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Poetry Comparison - "The Charge Of The Light Brigade" and "Futility".

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Introduction

Poetry Comparison - "The Charge Of The Light Brigade" and "Futility" Alfred, Lord Tennyson and Wilfred Owen both write about events during war, but their poems are presented very differently. By using different form, structure and language, "The Charge Of The Light Brigade" comes across as a very public poem. This compares to Owen's private poem "Futility". In these poems, the soldiers are presented as brave during battle. Tennyson's "The Charge Of The Light Brigade" is comprised of six verses or stanzas, varying in length from six to twelve lines. Each line has two stressed syllables, called dimeter, and each stressed syllable is followed by two unstressed syllables. This rhythm gives the effect of hoof beats, helping the reader to imagine horses galloping, charging into battle. The use of the "falling" rhythm, in which the stress beat comes first, and then "falls off", shapes the underlying message of the devastating fall of the Light Brigade. The poem is largely effective because of the way it conveys the movement and noise of the charge, through the strong and repetitive falling meter. ...read more.

Middle

"Storm'd at with shot and shell, Boldly they rode and well" indicates that the soldiers rode bravely onward despite the fact that they were under fire. Not a single soldier was discouraged or questioned the command to charge forward, even though all the soldiers realised that their commander had made a terrible mistake: "Was there a man dismay'd? Not tho' the soldier knew Some one had blunder'd," The role of the soldier was to obey and "not to make reply... not to reason why." Tennyson uses the question, "Was there a man dismay'd?" Which allows the reader to have an involvement in the poem, increasing its highly public profile. Darren Cave Page 1 5/2/2007 "Futility" by Wilfred Owen is written in the form of a sonnet, in a battlefield in France. A sonnet is usually seen as a challenge to write; yet Owen seems able to write one, during a battle. The sonnet is split into two stanzas. The first stanza describes the situation in detail and the second invites the reader to get involved in making a comment. This is a very unusual way of writing a sonnet, as normally there is a rhyme scheme. ...read more.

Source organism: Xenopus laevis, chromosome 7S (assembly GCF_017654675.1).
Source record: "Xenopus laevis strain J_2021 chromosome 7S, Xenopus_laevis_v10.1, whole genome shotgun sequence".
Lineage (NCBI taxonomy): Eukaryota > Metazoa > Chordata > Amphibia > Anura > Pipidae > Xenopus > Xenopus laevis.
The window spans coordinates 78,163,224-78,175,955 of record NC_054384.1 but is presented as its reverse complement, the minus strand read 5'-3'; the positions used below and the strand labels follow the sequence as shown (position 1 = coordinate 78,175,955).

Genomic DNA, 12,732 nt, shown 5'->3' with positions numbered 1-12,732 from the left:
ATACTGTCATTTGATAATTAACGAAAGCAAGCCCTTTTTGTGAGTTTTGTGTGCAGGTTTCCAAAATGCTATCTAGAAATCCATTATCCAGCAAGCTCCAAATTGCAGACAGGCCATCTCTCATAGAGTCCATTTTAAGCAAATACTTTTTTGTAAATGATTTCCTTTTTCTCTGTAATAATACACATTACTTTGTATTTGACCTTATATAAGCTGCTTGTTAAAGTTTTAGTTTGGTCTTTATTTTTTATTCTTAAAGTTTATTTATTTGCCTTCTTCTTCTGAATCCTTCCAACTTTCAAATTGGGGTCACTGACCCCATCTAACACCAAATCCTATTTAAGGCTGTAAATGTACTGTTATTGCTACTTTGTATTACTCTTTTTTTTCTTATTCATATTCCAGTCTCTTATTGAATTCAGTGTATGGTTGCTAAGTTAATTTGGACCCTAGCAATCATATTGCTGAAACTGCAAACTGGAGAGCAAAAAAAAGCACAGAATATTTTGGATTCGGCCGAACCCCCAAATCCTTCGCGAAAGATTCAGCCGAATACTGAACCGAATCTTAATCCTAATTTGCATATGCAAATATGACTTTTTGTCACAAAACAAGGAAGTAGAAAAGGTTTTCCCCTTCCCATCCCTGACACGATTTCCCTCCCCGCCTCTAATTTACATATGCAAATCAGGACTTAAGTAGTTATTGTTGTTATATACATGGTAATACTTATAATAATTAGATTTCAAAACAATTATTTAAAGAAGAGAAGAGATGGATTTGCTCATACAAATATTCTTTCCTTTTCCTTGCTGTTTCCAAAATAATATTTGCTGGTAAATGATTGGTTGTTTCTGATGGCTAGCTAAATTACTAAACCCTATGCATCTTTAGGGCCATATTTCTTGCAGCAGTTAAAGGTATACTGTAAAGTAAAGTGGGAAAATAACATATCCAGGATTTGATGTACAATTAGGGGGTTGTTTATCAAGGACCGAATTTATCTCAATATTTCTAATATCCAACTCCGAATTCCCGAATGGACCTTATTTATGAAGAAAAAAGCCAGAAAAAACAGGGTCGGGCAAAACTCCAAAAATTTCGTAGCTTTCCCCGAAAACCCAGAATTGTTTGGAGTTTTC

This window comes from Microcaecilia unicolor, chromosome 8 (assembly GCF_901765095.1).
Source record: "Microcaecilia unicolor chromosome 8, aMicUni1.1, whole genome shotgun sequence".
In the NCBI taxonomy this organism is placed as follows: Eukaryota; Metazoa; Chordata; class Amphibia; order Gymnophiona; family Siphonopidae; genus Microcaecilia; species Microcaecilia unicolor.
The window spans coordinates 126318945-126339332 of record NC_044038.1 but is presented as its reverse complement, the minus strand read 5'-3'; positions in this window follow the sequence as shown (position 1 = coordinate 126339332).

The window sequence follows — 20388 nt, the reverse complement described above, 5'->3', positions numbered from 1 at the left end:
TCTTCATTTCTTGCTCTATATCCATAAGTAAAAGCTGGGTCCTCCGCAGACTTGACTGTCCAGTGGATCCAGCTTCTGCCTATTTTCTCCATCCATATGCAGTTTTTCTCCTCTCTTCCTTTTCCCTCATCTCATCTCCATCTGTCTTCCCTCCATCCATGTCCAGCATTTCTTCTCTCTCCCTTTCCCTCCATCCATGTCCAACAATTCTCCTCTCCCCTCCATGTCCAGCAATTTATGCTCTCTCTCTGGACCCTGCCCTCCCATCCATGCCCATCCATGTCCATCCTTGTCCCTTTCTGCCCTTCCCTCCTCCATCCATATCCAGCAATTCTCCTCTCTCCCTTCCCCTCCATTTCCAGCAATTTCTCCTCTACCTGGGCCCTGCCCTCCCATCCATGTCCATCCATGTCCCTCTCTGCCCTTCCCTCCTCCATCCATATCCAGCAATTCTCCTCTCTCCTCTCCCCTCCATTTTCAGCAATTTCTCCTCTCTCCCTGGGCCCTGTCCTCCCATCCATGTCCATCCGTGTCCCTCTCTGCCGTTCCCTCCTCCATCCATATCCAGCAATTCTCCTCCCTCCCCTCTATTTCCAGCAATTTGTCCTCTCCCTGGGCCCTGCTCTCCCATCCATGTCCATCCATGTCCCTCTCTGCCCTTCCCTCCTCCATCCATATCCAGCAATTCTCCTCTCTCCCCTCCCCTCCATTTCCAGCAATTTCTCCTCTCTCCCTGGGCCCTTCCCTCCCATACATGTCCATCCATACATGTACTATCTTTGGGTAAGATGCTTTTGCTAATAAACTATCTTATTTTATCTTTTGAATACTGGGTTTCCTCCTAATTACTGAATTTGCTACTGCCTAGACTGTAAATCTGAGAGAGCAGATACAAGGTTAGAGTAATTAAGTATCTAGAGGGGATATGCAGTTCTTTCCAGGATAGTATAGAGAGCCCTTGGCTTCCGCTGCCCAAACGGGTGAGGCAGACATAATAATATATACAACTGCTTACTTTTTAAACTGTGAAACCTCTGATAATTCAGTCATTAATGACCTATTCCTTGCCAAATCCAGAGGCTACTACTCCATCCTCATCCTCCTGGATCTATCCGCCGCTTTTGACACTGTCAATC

Conclusion

In this stanza there are three rhetorical questions of which Owen is unsure of the answers. This creates a conversational effect and a more personal involvement in the poem. The language used, "home" and "its touch" is personal and private, emphasising the quiet, private feeling of events in war. I think that Owen captures this on a personal level as he wrote this poem as a soldier at the battlefront. These two poems are both structurally excellent and each one communicates its purpose well. Tennyson tells us of the bravery and togetherness of the soldiers. It celebrates the readiness of the soldiers as a unit to die for their cause-the emphasis is not on killing. Owen relates his feelings on the death of one individual soldier who fought bravely and died. Tennyson, who was a highly public poet, wrote this account ten years after the Battle of Balaclava as a memorial to it. The poem is written for presentation, in honour and glory of the "noble six hundred". Owen is also successful in communicating, on a personal level, the death of a soldier, in the front line of battle. His poem gives more of a sense of loss then the honour, which Tennyson brings out in his poem. Darren Cave Page 2 5/2/2007 ...read more.

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Although there is some very good analysis of these two poems the response reads as two mini essays rather than a comparison of the two pieces of poetry. When looking at two poems, it is important to link the pieces throughout the essay, either through similarities or differences.

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Marked by teacher Laura Gater 07/08/2013

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